US101 intersects with SR134 and SR170 at the known as the Hollywood Split. Here, the alignment of US101 shifts to the alignment of SR134, though confusing, the Hollywood Freeway name continues northward from this interchange on SR170, and the Ventura Freeway name continues eastward to SR134. From the Hollywood Split, US101 is an east–west highway and it meets with I-405 in Sherman Oaks, an interchange which holds claim to the most traveled intersection in the nation. Upon reaching Ventura, there is an interchange with SR126, North of Ventura, US101 switches intermittently between freeway and expressway status, but there are no traffic signals until San Francisco. From Ventura and through Santa Barbara, US101 closely follows the Pacific coastline until Gaviota State Park, at Gaviota State Park, the highway shifts back from an east–west highway to a north–south alignment. About one mile north of this point, US101 passes through the Gaviota Tunnel, a few miles north of the Gaviota Tunnel, SR1 splits from US101 and heads northwest, running along the Pacific coastline parallel and to the west of US101.
US101 passes through Buellton, Los Alamos, Santa Maria, South of Santa Maria, US101 widens from a four-lane highway to a six-lane freeway. SR166 joins US101 for about 3 miles before splitting just north of the city limits, farther north, SR1 rejoins US101 between Pismo Beach and San Luis Obispo. Then US101 takes a route through the Salinas Valley, while Highway 1 heads northwest, running along the Pacific coastline in California, parallel. A steep segment between San Luis Obispo and Atascadero is known as the Cuesta Grade, North of Atascadero, the highway joins SR46 for about three miles through Paso Robles. From Paso Robles to Salinas, US101 is a known as the Salinas River Valley Highway
California is the most populous state in the United States and the third most extensive by area. Located on the western coast of the U. S, California is bordered by the other U. S. states of Oregon and Arizona and shares an international border with the Mexican state of Baja California. Los Angeles is Californias most populous city, and the second largest after New York City. The Los Angeles Area and the San Francisco Bay Area are the nations second- and fifth-most populous urban regions, California has the nations most populous county, Los Angeles County, and its largest county by area, San Bernardino County. The Central Valley, an agricultural area, dominates the states center. What is now California was first settled by various Native American tribes before being explored by a number of European expeditions during the 16th and 17th centuries, the Spanish Empire claimed it as part of Alta California in their New Spain colony. The area became a part of Mexico in 1821 following its war for independence.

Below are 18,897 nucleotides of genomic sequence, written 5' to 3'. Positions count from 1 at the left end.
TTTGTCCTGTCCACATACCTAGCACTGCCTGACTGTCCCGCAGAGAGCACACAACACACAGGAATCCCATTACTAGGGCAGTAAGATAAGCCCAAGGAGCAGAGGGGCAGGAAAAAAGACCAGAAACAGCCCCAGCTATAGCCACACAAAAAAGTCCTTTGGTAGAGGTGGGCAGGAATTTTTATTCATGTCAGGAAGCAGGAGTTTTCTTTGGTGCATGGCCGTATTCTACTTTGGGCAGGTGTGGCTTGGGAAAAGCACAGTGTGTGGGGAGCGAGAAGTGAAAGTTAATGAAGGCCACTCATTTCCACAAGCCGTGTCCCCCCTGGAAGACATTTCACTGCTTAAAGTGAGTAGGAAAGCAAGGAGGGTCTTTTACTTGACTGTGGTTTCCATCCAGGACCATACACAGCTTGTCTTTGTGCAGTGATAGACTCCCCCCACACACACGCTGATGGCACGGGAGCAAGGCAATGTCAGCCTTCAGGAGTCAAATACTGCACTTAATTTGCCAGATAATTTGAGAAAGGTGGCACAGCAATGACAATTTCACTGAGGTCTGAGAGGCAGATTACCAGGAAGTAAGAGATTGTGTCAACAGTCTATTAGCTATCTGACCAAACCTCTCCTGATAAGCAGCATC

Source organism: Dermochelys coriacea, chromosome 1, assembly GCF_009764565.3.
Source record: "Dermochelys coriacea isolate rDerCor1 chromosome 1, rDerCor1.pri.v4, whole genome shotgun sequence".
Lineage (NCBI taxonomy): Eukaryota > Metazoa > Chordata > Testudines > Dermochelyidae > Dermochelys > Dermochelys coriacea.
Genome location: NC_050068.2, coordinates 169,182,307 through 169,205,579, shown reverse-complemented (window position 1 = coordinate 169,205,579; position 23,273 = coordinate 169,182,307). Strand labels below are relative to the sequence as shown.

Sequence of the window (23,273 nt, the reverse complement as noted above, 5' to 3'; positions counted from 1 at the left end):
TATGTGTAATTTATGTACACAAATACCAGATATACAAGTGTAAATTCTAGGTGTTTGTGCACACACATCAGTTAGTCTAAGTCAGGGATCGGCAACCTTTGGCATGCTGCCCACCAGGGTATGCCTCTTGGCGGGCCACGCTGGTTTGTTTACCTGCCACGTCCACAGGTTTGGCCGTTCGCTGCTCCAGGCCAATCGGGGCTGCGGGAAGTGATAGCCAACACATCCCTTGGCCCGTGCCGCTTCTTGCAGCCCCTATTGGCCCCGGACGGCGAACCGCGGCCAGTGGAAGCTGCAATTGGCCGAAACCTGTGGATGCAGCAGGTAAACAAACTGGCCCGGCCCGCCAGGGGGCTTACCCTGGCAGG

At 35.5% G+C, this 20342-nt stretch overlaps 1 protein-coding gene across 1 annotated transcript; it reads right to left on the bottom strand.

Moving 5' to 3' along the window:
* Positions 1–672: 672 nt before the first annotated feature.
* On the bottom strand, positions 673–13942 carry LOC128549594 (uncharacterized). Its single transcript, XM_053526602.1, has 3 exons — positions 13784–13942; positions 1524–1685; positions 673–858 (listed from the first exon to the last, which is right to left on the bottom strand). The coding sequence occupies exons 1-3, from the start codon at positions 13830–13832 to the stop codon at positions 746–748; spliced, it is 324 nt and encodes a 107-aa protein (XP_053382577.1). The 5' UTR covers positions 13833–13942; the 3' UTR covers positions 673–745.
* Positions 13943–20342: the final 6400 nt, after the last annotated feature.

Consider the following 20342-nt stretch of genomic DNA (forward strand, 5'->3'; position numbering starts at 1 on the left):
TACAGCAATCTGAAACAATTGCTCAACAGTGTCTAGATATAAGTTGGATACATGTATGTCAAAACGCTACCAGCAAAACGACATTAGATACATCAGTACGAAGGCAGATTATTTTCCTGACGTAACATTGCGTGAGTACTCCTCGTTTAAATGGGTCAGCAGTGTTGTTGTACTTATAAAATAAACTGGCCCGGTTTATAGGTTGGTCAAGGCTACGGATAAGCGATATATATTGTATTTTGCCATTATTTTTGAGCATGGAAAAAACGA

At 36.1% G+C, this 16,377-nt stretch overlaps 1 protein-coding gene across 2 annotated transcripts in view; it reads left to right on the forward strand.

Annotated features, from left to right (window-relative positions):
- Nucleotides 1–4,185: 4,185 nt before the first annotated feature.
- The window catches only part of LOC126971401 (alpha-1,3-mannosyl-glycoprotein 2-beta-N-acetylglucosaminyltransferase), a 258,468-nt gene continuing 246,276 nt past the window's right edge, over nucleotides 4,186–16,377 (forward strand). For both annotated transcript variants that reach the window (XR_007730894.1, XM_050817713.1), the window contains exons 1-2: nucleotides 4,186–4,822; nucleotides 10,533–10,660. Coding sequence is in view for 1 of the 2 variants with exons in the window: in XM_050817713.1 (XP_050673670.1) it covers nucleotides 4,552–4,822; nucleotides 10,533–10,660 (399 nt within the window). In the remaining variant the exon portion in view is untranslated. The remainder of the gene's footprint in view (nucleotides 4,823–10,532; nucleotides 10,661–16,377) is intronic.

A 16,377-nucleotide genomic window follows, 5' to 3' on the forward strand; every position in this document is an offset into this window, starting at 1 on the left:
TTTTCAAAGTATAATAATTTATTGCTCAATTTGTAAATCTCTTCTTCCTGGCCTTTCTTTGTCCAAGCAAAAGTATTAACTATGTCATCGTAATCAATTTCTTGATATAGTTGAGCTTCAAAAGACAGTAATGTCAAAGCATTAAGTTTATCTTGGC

The western portion of Alta California was organized as the State of California, the California Gold Rush starting in 1848 led to dramatic social and demographic changes, with large-scale emigration from the east and abroad with an accompanying economic boom. If it were a country, California would be the 6th largest economy in the world, fifty-eight percent of the states economy is centered on finance, real estate services and professional, scientific and technical business services. Although it accounts for only 1.5 percent of the states economy, the story of Calafia is recorded in a 1510 work The Adventures of Esplandián, written as a sequel to Amadis de Gaula by Spanish adventure writer Garci Rodríguez de Montalvo. The kingdom of Queen Calafia, according to Montalvo, was said to be a land inhabited by griffins and other strange beasts. This conventional wisdom that California was an island, with maps drawn to reflect this belief, shortened forms of the states name include CA, Cal. Calif. and US-CA.
Settled by successive waves of arrivals during the last 10,000 years, various estimates of the native population range from 100,000 to 300,000. The Indigenous peoples of California included more than 70 distinct groups of Native Americans, ranging from large, settled populations living on the coast to groups in the interior. California groups were diverse in their organization with bands, villages. Trade and military alliances fostered many social and economic relationships among the diverse groups, the first European effort to explore the coast as far north as the Russian River was a Spanish sailing expedition, led by Portuguese captain Juan Rodríguez Cabrillo, in 1542. Some 37 years English explorer Francis Drake explored and claimed a portion of the California coast in 1579. Spanish traders made unintended visits with the Manila galleons on their trips from the Philippines beginning in 1565
California Department of Transportation
The California Department of Transportation is an executive department within the U. S. state of California. Caltrans manages the highway system and is actively involved with public transportation systems throughout the state. It supports Amtrak California and the Capitol Corridor, the department is part of the state cabinet-level California State Transportation Agency. Like the majority of government agencies, Caltrans is headquartered in Sacramento. In 2015, Caltrans released a new statement, Provide a safe, sustainable and efficient transportation system to enhance California’s economy. The earliest predecessor of Caltrans was the Bureau of Highways, which was created by the California Legislature and this agency consisted of three commissioners who were charged with analyzing the state road system and making recommendations. At the time, there was no highway system, since roads were purely a local responsibility. After the commissioners submitted their report to the governor on November 25,1896, voters approved an $18 million bond issue for the construction of a state highway system in 1910, and the first Highway Commission was convened in 1911.